“Welcome to Good Burger, home of the Good Burger. Can I take your order?” If you grew up during the peak of Nickeldeon’s 90s hit sketch comedy show All That, you could probably mimic the voice and cadence on call. That recurring segment would then have a Good Burger feature film in 1997 that cemented the Kenan Thompson and Kel Mitchell partnership's strength. It’s been about 26 years since the first film, and every studio has been looking to have some skin in the game when it comes to scratching the consumer nostalgia itch. A brief reunion spot on the Jimmy Fallon show provided the energy to make a second film happen.
So, what will a Good Burger sequel look like many years from now? Well, a lot of the same from the first film – either retweaked or turned up to the maximum. Director Phil Traill is conscious that he has Kel as Ed and Keenan as Dexter, not missing a beat to push everything forward. Ed still works at Good Burger and is now the owner. He’s still absent-minded, getting orders completely wrong, and has a complete family, including a son named Ed 2, another son Onion (who cries a lot), a dog named Attack, and a parrot named Don’t (yes, this is set up for a bit). Dexter is still looking for ways to strike it rich – this time as an entrepreneur at the helm of his own company.
His inventions go up in flames. His latest folly, Burn No More, a permanent flame repellant, doesn’t do what it intended. Dexter loses everything and has to call his trusted old buddy a shoulder to lean on. And Ed will pick up the call because that’s just the type of guy he is. The writing pair of Kevin Kopelow and Heath Seifert takes the molding from the first film and tinkers with parts of the story to account for all the years gone by. Dexter’s schemes haven’t just hurt himself, but his sister Charlotte (Leslie Jones) and her daughter/his niece Mia (Kamaia Fairburn). There’s an indication a lot of money was lost to a Dexter invention that didn’t pan out before.
That’s a terrible formula concerning the external factors trying to overtake the mom-and-pop staying power of Good Burger. In the original film, the fast-food restaurant had to fight off the abnormally altered hamburger patties of Mondo Burger. Here, it’s the dreadful ability of capitalism to try to ruin a good thing. Megacorp, a tech company, is looking to buy Ed’s share of Good Burger and install self-serving, AI-generated cashiers (in Ed’s image) worldwide. Megacorp lawyer Cecil (Lil Rel Howery) manages to hang around to try to catch Ed slipping. After all, it’s good for all the parties involved. They want to help him grow his business, right?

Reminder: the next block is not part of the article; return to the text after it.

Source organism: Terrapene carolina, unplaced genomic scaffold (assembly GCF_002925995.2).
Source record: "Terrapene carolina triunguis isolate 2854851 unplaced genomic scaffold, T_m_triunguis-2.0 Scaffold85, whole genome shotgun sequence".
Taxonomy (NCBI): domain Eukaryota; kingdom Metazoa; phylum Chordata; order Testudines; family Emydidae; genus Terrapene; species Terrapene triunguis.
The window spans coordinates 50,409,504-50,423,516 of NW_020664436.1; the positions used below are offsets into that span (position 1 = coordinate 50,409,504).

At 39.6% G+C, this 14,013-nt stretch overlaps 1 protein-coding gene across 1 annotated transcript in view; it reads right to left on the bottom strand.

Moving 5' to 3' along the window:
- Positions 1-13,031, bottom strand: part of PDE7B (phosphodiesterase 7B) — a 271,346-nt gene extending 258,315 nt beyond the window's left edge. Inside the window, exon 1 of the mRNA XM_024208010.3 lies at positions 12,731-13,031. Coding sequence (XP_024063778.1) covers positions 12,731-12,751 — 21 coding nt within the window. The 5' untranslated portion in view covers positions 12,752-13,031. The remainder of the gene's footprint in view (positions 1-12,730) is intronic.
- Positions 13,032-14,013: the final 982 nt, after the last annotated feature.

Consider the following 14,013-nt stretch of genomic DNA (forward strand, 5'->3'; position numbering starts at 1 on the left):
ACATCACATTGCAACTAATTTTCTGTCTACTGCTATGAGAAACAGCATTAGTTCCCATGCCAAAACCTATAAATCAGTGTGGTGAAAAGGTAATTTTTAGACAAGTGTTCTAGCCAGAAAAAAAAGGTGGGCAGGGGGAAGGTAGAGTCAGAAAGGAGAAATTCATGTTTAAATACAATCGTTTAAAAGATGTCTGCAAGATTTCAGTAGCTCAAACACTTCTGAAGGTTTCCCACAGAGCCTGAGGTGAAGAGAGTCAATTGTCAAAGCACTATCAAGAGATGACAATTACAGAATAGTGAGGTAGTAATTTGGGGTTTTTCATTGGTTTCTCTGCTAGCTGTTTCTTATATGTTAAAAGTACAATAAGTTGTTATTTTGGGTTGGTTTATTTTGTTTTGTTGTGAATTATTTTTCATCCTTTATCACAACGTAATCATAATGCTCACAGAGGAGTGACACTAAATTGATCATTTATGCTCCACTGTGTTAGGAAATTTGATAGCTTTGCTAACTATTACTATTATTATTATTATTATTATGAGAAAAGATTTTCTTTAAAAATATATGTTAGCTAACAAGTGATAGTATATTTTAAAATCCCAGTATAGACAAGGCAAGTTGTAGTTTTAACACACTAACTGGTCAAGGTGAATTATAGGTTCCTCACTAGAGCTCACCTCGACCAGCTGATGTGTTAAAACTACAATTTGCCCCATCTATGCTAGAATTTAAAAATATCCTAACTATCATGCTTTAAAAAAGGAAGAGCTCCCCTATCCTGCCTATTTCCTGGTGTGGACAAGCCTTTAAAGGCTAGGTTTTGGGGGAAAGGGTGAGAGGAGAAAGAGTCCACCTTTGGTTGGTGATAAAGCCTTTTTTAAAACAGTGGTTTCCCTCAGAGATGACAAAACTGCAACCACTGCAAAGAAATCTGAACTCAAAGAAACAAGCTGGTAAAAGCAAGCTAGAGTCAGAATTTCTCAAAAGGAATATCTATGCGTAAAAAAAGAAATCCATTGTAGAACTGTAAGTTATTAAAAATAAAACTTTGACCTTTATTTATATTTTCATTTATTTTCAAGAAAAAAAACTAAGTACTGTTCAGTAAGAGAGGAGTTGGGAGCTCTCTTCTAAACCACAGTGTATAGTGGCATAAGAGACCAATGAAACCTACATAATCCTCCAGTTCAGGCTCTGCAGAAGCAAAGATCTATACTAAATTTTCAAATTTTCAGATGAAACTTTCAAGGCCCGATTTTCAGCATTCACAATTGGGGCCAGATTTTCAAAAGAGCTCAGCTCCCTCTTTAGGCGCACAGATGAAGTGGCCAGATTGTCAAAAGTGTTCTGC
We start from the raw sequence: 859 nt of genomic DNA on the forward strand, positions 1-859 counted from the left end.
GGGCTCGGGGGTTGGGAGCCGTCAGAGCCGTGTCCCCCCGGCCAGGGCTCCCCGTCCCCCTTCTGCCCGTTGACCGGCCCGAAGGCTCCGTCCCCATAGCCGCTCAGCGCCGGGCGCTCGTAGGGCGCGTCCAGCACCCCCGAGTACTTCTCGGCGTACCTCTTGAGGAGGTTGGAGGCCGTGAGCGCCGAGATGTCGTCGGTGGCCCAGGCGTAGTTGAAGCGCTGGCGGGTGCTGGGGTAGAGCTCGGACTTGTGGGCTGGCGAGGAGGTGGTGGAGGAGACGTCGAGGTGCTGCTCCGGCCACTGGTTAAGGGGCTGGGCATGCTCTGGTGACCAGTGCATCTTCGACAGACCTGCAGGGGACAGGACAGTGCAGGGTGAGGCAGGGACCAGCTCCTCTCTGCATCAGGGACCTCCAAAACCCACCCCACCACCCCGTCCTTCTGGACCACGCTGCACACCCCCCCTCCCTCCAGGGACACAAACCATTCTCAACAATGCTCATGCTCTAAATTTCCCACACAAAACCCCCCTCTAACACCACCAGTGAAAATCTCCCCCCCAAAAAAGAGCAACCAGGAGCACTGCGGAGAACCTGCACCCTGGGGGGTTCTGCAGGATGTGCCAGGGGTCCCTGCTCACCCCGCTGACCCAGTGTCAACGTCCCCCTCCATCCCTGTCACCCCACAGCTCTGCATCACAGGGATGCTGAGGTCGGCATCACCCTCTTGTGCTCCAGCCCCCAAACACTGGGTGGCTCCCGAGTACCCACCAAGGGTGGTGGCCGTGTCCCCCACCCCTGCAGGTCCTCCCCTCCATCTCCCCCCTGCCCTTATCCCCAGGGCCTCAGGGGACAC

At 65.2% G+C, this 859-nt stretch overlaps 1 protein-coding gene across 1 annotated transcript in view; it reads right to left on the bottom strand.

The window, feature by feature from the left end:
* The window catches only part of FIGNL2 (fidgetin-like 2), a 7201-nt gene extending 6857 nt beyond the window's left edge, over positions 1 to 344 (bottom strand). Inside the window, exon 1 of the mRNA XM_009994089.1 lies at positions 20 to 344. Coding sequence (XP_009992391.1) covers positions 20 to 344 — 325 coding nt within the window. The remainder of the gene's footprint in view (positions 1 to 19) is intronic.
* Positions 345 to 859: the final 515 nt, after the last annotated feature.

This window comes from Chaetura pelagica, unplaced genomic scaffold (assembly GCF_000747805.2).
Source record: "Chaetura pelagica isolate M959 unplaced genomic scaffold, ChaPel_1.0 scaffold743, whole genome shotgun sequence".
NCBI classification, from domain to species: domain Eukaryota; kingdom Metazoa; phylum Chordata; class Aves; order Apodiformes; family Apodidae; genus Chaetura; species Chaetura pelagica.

As you guessed, Dexter only has one thing on his mind, which gets everybody in trouble. Coupled with the fact Megacorp CEO Katt Bozwell (Jillian Bell Then, everybody has to band together to fight back against the corporate overlords. At this point, you almost have to wonder why Ed is friends with Dexter in the first place. Good Burger 2 comes with many cameos from Mark Cuban, Shar Jackson, Carmen Electra, and Pete Davidson, and some All That cast members such as Lori Beth Denberg and Josh Server. Even a gag plays on the infamous celebrity Imagine singing video that happens at one point.
To Good Burger 2’s credit, it feels like it came out of a time capsule in pristine condition. This will be a walk down memory lane if you fondly remember previous skits and the first film. At the same time, there is an attempt to modernize the stakes, especially when discussing the service industry and the perils of automation and big money. It’s the same order inside new packaging that you may or may not still have a taste for.